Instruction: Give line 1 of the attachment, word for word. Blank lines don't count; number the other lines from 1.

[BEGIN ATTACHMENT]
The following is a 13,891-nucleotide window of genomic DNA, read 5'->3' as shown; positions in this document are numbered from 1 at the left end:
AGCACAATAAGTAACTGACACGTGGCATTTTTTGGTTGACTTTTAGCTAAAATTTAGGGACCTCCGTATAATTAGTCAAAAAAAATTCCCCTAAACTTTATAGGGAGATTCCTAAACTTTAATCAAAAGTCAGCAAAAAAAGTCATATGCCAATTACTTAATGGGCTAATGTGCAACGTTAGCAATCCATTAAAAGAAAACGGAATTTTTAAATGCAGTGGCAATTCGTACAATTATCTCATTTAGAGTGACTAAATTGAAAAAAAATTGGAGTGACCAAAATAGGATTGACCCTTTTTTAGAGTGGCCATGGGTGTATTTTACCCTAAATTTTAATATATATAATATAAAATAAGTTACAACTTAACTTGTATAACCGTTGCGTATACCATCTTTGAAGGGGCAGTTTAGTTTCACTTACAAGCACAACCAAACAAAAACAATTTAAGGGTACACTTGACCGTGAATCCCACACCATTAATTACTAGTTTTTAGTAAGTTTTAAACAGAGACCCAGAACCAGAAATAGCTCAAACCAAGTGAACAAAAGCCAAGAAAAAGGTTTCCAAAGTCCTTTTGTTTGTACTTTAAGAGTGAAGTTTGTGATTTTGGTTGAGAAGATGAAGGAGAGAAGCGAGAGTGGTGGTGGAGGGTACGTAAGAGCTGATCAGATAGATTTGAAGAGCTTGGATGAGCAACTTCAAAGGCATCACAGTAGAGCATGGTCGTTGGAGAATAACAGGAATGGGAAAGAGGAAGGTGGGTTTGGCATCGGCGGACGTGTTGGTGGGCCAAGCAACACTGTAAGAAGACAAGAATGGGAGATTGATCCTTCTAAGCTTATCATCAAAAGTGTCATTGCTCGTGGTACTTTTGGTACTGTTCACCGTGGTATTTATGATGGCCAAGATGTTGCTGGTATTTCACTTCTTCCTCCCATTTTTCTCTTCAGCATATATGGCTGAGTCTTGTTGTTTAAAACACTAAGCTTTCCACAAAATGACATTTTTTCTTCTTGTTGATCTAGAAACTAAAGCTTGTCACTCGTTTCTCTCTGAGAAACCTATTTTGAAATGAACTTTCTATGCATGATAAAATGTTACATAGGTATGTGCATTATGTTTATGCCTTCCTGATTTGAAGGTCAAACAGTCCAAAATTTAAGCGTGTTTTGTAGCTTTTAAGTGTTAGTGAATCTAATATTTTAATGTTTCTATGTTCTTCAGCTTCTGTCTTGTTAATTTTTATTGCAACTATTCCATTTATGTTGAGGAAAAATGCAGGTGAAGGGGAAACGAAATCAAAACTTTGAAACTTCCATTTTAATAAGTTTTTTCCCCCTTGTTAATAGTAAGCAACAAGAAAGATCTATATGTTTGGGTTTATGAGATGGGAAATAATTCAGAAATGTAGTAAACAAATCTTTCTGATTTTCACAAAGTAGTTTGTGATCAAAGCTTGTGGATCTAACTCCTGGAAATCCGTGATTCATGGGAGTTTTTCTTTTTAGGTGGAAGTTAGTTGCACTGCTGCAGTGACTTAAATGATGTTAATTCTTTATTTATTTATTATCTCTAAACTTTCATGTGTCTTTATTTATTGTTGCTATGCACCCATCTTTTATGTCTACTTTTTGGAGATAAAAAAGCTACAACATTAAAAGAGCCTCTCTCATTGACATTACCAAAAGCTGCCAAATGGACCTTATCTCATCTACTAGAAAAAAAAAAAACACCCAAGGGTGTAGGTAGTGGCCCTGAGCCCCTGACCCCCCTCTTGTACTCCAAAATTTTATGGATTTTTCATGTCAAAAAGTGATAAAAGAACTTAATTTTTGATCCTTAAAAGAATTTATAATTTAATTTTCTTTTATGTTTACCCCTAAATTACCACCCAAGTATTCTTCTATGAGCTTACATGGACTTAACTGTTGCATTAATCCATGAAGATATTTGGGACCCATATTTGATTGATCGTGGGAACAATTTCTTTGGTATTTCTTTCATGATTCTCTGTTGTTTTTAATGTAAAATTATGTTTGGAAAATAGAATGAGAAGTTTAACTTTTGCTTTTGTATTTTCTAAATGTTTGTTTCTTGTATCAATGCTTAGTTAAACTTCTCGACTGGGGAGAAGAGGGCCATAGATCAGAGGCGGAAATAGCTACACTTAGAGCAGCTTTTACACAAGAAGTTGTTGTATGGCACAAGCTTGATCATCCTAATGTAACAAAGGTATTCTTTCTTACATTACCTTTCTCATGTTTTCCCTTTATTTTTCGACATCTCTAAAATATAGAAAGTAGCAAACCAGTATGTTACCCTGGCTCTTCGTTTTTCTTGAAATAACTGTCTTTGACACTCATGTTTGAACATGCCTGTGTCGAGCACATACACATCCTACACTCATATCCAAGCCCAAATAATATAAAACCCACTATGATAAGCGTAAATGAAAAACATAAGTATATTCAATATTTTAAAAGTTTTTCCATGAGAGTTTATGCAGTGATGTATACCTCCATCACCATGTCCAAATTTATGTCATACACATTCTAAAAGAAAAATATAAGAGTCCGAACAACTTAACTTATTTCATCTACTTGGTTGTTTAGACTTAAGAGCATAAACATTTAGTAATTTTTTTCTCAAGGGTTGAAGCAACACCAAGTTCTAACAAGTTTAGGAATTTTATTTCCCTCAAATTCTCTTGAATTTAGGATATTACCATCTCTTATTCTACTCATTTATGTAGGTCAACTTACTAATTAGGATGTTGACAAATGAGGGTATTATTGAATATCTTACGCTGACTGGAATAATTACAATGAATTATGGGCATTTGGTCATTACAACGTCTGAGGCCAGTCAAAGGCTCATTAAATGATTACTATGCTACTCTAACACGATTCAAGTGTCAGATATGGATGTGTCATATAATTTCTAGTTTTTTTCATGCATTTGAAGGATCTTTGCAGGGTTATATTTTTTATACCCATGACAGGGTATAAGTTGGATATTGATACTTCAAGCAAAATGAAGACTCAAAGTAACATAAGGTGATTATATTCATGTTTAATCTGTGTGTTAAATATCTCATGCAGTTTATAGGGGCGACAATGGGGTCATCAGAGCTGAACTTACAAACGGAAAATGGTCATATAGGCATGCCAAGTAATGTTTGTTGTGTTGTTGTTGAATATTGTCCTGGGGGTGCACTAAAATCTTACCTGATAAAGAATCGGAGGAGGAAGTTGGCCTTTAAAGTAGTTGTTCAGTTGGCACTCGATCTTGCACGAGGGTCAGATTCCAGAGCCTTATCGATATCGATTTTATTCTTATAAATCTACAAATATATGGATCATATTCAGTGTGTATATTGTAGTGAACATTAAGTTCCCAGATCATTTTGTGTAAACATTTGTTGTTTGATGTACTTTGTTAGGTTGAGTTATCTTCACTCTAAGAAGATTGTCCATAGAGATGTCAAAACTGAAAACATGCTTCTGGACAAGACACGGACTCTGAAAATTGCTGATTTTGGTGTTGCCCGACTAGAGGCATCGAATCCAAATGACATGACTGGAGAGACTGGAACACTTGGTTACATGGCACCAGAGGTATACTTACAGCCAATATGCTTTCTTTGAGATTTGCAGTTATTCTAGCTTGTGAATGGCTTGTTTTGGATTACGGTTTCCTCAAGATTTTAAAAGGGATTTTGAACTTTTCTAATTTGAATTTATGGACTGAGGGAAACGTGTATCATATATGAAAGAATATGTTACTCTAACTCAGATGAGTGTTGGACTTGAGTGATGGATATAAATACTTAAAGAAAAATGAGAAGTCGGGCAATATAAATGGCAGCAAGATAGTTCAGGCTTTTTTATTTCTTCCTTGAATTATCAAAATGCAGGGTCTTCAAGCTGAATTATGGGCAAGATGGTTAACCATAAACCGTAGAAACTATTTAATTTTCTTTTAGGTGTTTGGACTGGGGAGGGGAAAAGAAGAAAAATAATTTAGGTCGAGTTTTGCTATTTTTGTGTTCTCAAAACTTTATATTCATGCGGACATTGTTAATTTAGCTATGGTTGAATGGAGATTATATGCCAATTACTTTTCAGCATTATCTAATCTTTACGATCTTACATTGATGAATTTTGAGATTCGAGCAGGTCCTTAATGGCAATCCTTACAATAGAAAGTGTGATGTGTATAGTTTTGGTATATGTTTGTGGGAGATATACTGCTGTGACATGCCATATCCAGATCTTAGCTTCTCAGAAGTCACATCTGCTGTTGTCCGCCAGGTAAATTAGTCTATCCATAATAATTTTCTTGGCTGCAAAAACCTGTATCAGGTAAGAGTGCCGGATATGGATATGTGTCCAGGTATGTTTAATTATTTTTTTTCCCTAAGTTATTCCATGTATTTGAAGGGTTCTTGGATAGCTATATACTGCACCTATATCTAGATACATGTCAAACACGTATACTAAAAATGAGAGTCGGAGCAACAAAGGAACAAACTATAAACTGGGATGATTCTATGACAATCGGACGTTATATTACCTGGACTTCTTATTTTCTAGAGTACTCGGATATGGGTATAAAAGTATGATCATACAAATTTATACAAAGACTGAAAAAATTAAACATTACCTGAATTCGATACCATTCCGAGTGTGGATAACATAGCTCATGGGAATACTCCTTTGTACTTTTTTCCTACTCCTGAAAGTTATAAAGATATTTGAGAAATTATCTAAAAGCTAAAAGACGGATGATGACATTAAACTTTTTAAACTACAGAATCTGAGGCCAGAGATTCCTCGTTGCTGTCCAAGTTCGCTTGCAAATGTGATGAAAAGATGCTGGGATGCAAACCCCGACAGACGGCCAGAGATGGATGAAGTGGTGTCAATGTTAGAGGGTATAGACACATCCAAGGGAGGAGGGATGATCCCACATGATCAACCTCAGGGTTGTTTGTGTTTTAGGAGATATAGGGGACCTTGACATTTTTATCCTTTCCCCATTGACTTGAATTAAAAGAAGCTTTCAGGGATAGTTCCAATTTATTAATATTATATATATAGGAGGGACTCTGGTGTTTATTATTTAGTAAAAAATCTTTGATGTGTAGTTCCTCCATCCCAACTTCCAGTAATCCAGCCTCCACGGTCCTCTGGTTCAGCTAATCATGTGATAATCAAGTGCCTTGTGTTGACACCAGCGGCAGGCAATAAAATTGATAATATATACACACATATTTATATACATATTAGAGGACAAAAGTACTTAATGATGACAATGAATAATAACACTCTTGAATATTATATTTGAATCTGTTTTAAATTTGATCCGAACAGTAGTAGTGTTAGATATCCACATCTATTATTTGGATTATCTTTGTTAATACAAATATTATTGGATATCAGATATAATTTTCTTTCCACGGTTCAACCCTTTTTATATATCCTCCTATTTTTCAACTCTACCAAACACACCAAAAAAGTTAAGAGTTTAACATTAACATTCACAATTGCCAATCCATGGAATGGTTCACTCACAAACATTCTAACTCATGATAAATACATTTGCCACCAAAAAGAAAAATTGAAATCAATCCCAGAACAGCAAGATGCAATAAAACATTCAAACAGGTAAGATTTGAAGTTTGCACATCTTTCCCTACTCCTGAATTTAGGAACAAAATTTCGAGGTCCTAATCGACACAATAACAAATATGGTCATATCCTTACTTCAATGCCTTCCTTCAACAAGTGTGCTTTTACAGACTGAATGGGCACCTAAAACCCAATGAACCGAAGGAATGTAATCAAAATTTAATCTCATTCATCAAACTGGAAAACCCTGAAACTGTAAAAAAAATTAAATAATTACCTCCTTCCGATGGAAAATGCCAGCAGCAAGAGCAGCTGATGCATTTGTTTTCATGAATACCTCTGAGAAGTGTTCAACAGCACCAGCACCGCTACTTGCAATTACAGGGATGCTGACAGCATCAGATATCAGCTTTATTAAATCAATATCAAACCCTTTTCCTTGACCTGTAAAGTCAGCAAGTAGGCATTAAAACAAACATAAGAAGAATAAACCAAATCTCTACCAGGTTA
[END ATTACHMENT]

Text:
The following is a 13,891-nucleotide window of genomic DNA, read 5'->3' as shown; positions in this document are numbered from 1 at the left end: